"We are proud to be associated with what promises to be the premiere national facility for mobility and advanced automotive testing and product development," said Visteon President and CEO Sachin Lawande. "The Center is ideally positioned to fulfill the need to further develop, test and validate new connected and automated vehicle (CAV) technologies that offer great promise for the nation's transportation system. Teaming with ACM will help advance our own autonomous driving platform while bringing significant benefits to consumers, transportation users and transportation operators."
Lawande added: "Working with the Center provides Visteon a unique opportunity to create and test technologies for automated vehicles in a safe and controlled environment that mirrors conditions on roads and highways where these technologies ultimately will be applied."
Visteon intends to use the Center to test and validate technology related to its DriveCore™ artificial intelligence-based autonomous driving platform, which the company will introduce at CES® 2018 in Las Vegas.
John Maddox, president and CEO for the American Center for Mobility, said: "We are thrilled to have Visteon as a Founder, as they embody the spirit of business collaboration and technical innovation that is our core mission. Partnering with automotive technology leaders such as Visteon, along with the State of Michigan and other organizations, is instrumental in putting self-driving cars on America's roads safely."
Focus areas for Visteon's testing and validation at the Center include, autonomous driving algorithms, vehicle-to-vehicle (V2V) and vehicle-to-infrastructure (V2I) technology and functionality, integrated with autonomous driving, sensor technology and security protocols.
Construction is well underway at the ACM. To date, $108 million needed to fully fund the advanced test bed has been secured, and additional private investment announcements are expected soon.
Visteon joins other ACM Founders AT&T, Toyota, Ford and Hyundai, which announced their support of ACM earlier this year.
Located on 500-plus acres at the Willow Run site, the Center will be a purpose-built facility designed for testing, education and product development. It will enable safe validation and self-certification of CAV technology, and accelerate the development of voluntary standards and workforce education programs, leveraging Michigan's renowned mobility expertise.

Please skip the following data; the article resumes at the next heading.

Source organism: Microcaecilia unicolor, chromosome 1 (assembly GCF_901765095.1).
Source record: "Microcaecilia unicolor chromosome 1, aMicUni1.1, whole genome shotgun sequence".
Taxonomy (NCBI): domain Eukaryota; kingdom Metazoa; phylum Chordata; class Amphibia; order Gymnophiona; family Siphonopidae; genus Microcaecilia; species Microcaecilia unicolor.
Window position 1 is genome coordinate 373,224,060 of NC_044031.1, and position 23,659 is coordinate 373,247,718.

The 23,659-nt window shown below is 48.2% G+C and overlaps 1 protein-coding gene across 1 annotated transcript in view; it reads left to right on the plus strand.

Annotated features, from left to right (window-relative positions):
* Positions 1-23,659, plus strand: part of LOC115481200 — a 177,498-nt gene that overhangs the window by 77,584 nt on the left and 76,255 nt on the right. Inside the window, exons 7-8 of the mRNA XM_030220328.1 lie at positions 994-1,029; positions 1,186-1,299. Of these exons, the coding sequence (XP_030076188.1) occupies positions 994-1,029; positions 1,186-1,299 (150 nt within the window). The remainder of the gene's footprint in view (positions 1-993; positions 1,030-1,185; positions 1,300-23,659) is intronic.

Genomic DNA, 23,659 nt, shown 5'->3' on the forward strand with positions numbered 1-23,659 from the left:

The nationally designated proving grounds will include a myriad of real-world environments with the ability to test under varied, yet controlled conditions. Its driving environments and infrastructure will include a 2.5-mile highway loop, a 700-foot curved tunnel, two double overpasses, intersections and roundabouts.
The first phase of the project is on track to be open for testing in December 2017. Other phases including ACM headquarters and convening center, and other real-world environments are slated to open in stages through December 2019.
ACM is a joint initiative with the State of Michigan, founded in partnership with the Michigan Department of Transportation, the Michigan Economic Development Corp., University of Michigan, Business Leaders for Michigan and Ann Arbor SPARK.
Originally from New Jersey, Eric is a automotive & technology reporter covering the high-tech industry in Silicon Valley. Eric has over 15 years of automotive experience and a bachelors degree in computer science. These skills, combined with technical writing and news reporting, allows him to fully understand and identify new and innovative technologies in the auto industry and beyond. He has worked at Uber on self-driving cars and as a technical writer, helping people to understand and work with technology. Outside of work, Eric likes to travel to new places, play guitar, and explore the outdoors.